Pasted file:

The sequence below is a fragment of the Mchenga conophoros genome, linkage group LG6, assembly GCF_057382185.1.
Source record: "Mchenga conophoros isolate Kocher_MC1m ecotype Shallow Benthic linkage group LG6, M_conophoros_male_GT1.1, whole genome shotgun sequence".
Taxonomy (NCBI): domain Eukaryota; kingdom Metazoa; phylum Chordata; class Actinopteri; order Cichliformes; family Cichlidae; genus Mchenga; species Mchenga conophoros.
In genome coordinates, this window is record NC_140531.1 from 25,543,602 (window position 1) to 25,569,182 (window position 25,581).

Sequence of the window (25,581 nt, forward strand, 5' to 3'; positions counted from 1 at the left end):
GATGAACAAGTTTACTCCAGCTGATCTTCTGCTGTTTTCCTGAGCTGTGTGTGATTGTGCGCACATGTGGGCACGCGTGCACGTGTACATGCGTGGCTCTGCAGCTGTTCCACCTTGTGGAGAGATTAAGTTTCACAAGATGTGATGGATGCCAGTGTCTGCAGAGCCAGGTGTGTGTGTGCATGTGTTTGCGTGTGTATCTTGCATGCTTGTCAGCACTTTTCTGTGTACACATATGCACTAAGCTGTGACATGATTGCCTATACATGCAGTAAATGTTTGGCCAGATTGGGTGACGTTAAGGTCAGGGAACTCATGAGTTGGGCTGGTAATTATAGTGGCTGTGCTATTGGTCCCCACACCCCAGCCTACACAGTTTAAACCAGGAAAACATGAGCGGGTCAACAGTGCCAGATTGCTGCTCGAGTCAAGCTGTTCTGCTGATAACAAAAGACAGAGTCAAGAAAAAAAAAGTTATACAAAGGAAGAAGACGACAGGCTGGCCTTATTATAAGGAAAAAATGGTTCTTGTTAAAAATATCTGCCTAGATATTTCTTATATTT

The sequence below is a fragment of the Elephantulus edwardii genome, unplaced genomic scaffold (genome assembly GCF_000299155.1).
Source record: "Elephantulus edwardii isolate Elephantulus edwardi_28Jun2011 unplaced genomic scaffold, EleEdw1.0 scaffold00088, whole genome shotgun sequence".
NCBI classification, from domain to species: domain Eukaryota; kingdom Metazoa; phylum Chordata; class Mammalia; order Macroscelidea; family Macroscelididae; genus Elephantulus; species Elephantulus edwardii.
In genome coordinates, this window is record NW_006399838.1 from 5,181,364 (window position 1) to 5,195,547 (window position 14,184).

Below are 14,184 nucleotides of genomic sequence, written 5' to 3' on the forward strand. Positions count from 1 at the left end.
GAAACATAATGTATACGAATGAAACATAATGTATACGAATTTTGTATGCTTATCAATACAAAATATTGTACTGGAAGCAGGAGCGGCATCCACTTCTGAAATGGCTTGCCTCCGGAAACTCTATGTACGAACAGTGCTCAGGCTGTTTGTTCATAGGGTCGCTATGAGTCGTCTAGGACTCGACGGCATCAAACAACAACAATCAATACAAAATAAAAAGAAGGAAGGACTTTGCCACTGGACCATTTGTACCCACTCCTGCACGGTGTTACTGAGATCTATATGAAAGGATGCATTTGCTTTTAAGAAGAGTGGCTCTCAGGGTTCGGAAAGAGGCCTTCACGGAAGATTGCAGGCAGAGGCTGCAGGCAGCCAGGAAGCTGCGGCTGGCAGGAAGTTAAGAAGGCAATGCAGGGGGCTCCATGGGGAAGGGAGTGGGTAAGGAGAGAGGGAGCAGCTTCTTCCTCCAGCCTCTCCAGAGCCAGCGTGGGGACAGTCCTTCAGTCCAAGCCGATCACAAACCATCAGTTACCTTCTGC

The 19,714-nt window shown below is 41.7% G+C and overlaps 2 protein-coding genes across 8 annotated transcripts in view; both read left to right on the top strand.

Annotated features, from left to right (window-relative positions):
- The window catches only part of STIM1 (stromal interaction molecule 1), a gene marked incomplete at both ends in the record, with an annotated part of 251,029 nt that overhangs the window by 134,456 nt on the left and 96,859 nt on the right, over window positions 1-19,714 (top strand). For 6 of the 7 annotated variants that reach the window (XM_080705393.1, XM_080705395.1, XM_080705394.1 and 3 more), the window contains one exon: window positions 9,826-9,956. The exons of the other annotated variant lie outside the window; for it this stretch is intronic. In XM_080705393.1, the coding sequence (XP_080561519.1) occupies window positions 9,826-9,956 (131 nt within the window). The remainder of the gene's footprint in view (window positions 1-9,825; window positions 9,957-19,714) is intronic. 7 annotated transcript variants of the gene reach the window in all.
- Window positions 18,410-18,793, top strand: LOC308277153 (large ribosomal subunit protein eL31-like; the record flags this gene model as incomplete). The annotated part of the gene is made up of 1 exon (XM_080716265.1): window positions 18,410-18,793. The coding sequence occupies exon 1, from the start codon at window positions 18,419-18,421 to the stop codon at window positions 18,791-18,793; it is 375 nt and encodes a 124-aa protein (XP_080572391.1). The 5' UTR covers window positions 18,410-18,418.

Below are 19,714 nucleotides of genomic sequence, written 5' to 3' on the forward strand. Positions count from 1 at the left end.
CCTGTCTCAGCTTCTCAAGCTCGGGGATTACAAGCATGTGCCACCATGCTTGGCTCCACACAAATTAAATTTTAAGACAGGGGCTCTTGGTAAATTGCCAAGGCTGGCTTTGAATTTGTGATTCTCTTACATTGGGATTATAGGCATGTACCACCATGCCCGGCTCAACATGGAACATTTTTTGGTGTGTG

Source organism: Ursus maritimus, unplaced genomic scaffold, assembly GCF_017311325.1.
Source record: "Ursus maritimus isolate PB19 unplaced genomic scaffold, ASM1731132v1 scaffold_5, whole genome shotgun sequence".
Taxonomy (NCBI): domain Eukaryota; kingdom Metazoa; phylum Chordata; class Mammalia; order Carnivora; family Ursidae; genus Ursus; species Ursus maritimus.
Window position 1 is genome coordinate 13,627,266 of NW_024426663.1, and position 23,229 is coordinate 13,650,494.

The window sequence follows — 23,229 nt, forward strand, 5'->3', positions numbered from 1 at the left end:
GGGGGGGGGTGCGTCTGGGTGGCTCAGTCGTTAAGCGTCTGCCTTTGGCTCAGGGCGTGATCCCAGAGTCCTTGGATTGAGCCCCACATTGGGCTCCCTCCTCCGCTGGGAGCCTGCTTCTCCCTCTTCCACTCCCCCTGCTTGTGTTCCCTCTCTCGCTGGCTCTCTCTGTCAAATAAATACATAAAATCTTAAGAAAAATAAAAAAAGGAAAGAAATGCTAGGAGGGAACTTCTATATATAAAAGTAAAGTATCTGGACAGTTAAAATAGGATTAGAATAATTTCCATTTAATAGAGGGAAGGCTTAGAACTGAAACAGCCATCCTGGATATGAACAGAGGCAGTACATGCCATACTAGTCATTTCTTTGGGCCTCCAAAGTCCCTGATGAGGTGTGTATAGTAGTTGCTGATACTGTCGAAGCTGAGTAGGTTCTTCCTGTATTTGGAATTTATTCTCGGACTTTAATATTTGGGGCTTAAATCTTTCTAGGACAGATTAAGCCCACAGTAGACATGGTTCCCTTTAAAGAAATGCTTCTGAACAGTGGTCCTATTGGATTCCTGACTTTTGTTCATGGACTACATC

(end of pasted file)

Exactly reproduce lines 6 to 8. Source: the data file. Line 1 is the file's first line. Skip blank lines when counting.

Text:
GATGAACAAGTTTACTCCAGCTGATCTTCTGCTGTTTTCCTGAGCTGTGTGTGATTGTGCGCACATGTGGGCACGCGTGCACGTGTACATGCGTGGCTCTGCAGCTGTTCCACCTTGTGGAGAGATTAAGTTTCACAAGATGTGATGGATGCCAGTGTCTGCAGAGCCAGGTGTGTGTGTGCATGTGTTTGCGTGTGTATCTTGCATGCTTGTCAGCACTTTTCTGTGTACACATATGCACTAAGCTGTGACATGATTGCCTATACATGCAGTAAATGTTTGGCCAGATTGGGTGACGTTAAGGTCAGGGAACTCATGAGTTGGGCTGGTAATTATAGTGGCTGTGCTATTGGTCCCCACACCCCAGCCTACACAGTTTAAACCAGGAAAACATGAGCGGGTCAACAGTGCCAGATTGCTGCTCGAGTCAAGCTGTTCTGCTGATAACAAAAGACAGAGTCAAGAAAAAAAAAGTTATACAAAGGAAGAAGACGACAGGCTGGCCTTATTATAAGGAAAAAATGGTTCTTGTTAAAAATATCTGCCTAGATATTTCTTATATTT

The sequence below is a fragment of the Elephantulus edwardii genome, unplaced genomic scaffold (genome assembly GCF_000299155.1).
Source record: "Elephantulus edwardii isolate Elephantulus edwardi_28Jun2011 unplaced genomic scaffold, EleEdw1.0 scaffold00088, whole genome shotgun sequence".